This problem disease is ripping through the wild deer population and will surely spread. What we clearly lack is a proper understanding of the transmission vector.
Recall bovine transmission of essentially the same type of disease was blamed of the human application of bovine protein powders to the feed supply which a moments thought makes unlikely. After all the disease needed a natural vector to even exist as a likely disease. Most likely cannibalism is an adjunct vector.
We certainly need secure testing protocols and we need to understand the real vectors. So far it appears rare in humanity. This is most likely because we cook our meats and will continue to do so. An interesting question is why do carnivores avoid the disease, or is it possible that its slow attack is somehow cut of by the lifespan of a carnivore. then why do we have rapid development among herbivores?
Fish & Wildlife
Friday, May 31, 2019
In response to finding chronic wasting disease in a white-tailed doe in Libby, Montana Fish, Wildlife and Parks is working with local officials and staff from around the state to determine a response.
“We know the residents of Libby and folks around Montana are concerned about this discovery,” said FWP wildlife program manage and regional CWD expert Neil Anderson. “However, CWD is a slow-moving disease and so while we want to be prompt in addressing public concerns, we want to be deliberate in determining how we are going to respond.”
Earlier this week, initial test results from a Libby white-tailed doe came back positive for CWD. Results of a second confirmation test are expected early next week. This is the first time CWD has been detected in the wild, west of the Continental Divide in Montana.
CWD is a progressive, fatal disease affecting the nervous system of mule deer, white-tailed deer, elk and moose. If left unmanaged, it could result in long-term population declines within affected herds.
All the states and provinces that border Montana, other than Idaho and British Columbia, have found CWD in their wild cervids.
Like many wildlife diseases, CWD can spread more quickly where animals are artificially congregated, as is common with deer in towns. It’s unlawful to feed wildlife in Montana, in part, because of the concern about wildlife diseases.
“Libby police officers are also staying vigilant on looking for sick deer in town,” said Libby police chief Scott Kessel. “If people have a current sighting of a sick or injured deer, they can contact dispatch at 293-4112 extension 0.” FWP is working closely with Libby police and other local government officials.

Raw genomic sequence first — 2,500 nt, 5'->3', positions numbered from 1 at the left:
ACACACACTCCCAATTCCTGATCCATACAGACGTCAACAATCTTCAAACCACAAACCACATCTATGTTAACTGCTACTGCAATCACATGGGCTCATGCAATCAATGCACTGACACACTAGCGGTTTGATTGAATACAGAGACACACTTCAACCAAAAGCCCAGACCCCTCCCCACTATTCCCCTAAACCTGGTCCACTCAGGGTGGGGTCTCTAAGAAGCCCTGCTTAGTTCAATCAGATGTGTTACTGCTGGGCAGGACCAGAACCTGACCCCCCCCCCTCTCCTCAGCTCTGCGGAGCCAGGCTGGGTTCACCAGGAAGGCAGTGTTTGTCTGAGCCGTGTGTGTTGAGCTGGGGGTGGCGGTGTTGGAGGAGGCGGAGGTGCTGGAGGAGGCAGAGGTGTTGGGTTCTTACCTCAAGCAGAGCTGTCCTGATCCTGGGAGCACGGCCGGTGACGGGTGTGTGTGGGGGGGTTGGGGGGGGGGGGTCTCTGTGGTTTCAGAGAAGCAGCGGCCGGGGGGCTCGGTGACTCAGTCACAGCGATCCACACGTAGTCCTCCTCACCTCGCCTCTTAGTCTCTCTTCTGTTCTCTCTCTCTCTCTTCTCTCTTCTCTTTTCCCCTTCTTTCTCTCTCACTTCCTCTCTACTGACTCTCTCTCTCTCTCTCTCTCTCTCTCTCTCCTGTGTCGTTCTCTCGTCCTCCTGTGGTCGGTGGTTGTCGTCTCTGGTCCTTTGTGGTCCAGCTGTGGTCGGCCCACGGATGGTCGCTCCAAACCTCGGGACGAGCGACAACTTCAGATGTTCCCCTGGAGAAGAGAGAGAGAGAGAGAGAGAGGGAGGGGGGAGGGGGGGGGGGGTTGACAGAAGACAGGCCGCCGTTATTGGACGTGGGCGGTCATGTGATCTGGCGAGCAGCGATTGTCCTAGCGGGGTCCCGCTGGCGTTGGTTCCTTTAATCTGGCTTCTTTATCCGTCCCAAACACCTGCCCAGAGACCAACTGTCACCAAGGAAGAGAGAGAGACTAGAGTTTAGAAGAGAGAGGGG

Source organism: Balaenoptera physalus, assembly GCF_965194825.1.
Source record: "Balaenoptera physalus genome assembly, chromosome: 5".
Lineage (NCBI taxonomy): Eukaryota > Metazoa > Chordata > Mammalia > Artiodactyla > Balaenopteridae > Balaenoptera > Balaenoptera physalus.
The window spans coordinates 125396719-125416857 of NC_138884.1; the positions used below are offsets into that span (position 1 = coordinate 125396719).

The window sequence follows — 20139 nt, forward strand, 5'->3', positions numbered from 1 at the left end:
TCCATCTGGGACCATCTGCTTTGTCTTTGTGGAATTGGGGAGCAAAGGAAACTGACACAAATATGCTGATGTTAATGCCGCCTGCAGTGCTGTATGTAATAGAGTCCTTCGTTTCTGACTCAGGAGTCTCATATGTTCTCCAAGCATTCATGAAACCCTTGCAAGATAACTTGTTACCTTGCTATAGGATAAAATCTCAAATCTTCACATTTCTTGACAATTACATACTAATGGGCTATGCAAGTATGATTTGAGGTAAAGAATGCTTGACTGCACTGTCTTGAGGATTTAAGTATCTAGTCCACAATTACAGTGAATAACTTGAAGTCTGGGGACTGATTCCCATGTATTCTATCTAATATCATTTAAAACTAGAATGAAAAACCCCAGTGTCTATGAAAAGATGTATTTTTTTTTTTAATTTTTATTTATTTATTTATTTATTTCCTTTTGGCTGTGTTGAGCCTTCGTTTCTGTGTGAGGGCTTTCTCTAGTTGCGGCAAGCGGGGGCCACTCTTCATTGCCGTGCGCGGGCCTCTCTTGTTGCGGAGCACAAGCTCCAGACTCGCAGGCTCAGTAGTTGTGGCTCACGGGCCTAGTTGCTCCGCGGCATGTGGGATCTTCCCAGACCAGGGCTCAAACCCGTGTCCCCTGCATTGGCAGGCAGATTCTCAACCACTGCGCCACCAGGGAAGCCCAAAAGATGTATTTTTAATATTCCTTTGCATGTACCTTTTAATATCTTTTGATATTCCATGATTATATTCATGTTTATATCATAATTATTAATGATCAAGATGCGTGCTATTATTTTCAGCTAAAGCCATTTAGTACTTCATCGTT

For people in the Libby area who have general information on sightings of sick deer, please call the hotline set up by FWP at 291-6539 and leave a message with your name, number, the location of the animal and the time you saw it.
While there’s no evidence CWD can infect humans, the Centers for Disease Control recommend not consuming meat from an animal that tests positive for CWD. The CDC also recommends testing deer, elk and moose harvested from CWD-positive areas for the disease prior to consuming.
In accordance with FWP’s CWD response plan, an incident command team has been assembled to respond to the detection. The incident command team is based in Kalispell and is working to determine deer numbers and distribution in and around Libby.
CWD is part of a group of diseases called Transmissible Spongiform Encephalopathies (TSEs). TSEs are caused by infectious, mis-folded prion proteins, which cause normal prion proteins throughout a healthy animal’s body to mis-fold, resulting in organ damage and eventual death.
CWD was first found in wild deer in Montana in October 2017. To date, CWD has been detected in Carbon, Liberty, Hill, Blaine, Phillips, Valley, Daniels, and Sheridan counties. To prevent the spread of CWD within Montana, FWP establishes CWD Management Zones in areas where CWD has been found. Whole carcass, whole head or spinal column from any deer, elk, or moose harvested cannot be removed from these zones unless the animal has tested negative for CWD.
For more information about CWD in Montana, visit fwp.mt.gov and click on Chronic Wasting Disease Management.